Wednesday, 18 September 2013

Johnson's Smithy

I had the idea to have a blacksmith shop among my buildings. So I first looked for some figures. I came across two sets: a horseshoeing group by Minden Miniatures, and another one by Hovels Model Buildings. The latter one is 19th century, if you take things too seriously. But I surmised that an American blacksmith might have worn his hair short in our period. So I had two sets available.

Blacksmith group by Minden Miniatures
Blacksmith and apprentice by Hovels Model Buildings
One of them even contained an anvil. So I didn't have to sculpt that. A appropriate tub was among my spare parts, collected years ago at the Kulmbach Fair.

The water tub filled with plastic water

But what about the building itself? I searched the net for pictures of historic smithies and came across some useful illustrations which helped me concretize my idea of the smithy.
Photo of a Colonial smithy from the internet
The problem was that I not only wanted to have the exterior of the building, but also the interior which could be seen through the wide open door. So I had to do the hearth, the furnace, the bellows, and of course the grinding stone and some spare tools (tongs and hammers). Not to speak of the material the blacksmith was going to use: some iron bars in a corner, a collection of hoseshoes on a beam, and iron wheel tyres on the outside wall.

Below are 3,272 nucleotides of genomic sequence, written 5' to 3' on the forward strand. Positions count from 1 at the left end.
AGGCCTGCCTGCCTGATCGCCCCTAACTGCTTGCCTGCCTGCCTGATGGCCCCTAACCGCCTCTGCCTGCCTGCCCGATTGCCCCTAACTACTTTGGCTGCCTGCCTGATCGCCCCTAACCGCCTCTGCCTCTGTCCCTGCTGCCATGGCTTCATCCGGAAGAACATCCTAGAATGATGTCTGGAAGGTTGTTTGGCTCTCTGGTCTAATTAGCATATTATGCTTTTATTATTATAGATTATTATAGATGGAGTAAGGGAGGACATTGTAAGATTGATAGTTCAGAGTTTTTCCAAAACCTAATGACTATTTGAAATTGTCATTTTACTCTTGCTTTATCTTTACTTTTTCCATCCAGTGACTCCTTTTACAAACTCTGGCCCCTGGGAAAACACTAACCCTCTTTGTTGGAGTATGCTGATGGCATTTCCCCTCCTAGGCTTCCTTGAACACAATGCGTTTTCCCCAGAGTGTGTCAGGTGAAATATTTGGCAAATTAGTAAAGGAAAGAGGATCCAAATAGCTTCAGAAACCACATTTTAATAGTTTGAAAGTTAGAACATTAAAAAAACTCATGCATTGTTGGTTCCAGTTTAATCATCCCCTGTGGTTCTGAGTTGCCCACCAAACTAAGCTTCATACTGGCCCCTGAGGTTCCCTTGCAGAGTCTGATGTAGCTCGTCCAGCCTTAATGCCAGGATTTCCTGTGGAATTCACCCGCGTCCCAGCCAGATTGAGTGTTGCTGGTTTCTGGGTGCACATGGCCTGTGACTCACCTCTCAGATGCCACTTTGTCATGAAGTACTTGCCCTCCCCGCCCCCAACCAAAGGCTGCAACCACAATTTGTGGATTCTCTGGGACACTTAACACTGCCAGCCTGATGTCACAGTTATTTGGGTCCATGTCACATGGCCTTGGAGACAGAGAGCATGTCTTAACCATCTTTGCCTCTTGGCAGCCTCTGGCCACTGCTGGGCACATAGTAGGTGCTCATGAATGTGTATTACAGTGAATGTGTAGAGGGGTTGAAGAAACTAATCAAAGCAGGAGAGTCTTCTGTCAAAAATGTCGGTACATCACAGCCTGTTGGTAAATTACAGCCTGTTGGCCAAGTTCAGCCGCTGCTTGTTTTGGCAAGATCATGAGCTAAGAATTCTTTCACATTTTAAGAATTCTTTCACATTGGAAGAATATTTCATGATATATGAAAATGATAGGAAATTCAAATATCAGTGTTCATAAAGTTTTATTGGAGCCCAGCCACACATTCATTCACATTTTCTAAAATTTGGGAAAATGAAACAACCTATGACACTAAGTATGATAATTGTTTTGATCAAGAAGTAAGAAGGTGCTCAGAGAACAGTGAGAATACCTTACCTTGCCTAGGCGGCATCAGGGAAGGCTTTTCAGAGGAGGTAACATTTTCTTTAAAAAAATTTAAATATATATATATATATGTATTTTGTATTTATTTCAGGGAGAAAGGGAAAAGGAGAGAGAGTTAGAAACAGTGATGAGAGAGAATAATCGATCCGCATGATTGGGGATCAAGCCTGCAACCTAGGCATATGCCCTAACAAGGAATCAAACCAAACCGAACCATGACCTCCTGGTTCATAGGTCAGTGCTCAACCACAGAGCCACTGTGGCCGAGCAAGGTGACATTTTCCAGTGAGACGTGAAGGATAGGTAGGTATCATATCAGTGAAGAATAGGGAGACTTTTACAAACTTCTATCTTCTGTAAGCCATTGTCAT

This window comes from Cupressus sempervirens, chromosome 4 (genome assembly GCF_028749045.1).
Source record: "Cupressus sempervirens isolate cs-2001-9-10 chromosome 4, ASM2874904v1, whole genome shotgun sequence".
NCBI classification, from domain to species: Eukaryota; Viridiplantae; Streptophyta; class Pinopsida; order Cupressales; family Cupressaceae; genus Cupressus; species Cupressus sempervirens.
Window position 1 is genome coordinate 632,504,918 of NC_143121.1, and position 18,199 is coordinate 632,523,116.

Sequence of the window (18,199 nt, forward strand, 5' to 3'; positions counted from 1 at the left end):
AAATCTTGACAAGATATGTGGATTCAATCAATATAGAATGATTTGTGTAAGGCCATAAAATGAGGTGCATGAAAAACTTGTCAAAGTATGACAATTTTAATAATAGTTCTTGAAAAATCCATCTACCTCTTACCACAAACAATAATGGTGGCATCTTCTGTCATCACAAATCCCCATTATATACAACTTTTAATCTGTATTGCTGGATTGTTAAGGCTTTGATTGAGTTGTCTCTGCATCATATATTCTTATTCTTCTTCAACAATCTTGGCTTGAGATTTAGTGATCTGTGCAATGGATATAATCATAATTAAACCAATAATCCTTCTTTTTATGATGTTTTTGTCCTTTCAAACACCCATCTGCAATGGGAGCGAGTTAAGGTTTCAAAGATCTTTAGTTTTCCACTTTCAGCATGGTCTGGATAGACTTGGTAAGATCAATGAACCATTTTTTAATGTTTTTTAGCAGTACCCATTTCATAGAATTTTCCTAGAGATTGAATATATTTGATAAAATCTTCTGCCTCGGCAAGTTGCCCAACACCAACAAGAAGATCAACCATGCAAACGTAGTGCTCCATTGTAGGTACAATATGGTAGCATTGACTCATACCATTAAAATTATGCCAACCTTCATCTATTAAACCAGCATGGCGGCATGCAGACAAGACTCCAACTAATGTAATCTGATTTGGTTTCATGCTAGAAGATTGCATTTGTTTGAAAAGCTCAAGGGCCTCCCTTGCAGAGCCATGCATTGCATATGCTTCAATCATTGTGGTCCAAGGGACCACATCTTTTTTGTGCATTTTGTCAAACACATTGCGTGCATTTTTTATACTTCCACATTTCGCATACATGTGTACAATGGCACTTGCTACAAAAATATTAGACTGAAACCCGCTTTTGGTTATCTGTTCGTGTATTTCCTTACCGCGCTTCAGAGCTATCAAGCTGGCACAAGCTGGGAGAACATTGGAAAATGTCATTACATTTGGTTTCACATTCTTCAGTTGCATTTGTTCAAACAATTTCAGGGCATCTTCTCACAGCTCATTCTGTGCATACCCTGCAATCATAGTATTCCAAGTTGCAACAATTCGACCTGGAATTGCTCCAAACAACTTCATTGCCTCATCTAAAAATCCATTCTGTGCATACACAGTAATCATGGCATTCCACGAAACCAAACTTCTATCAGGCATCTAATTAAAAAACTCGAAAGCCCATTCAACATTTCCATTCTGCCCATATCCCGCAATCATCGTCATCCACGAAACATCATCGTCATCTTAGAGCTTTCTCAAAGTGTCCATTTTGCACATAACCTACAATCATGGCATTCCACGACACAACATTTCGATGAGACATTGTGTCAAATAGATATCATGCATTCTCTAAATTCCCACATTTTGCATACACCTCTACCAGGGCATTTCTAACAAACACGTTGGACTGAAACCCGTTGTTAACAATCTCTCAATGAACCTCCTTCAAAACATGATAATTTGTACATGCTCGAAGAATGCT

The hearth with the glowing fire of the smithy was not really a problem. Looking for hints how to build it, I came across a model railway builder's website that offered a cheap solution: using an electronic tea light! Two of these lights cost me two Euros. The parts in the interior of these lights - a battery, battery chamber, a flickering LED and a switch - are so small they easily fit into the hearth.

Electronic tea light
The glowing hearth (mind the tools!)
The electronic tea light inserted into the base 
The grinding stone

Bird's eye view of the interior
A view through the detachable roof
(mind the horseshoes and the spare iron bars in the corner)
The hearth with the bellows
Making all this, turned out great fun, forgetting the original purpose of wargaming, of course. It changed to model building in the course of affairs.
The front

Right side

Rear side

Left side with the wheel tyres

The wheel tyres in their original state (I used the interior ring)
Life at Johnson's Smithy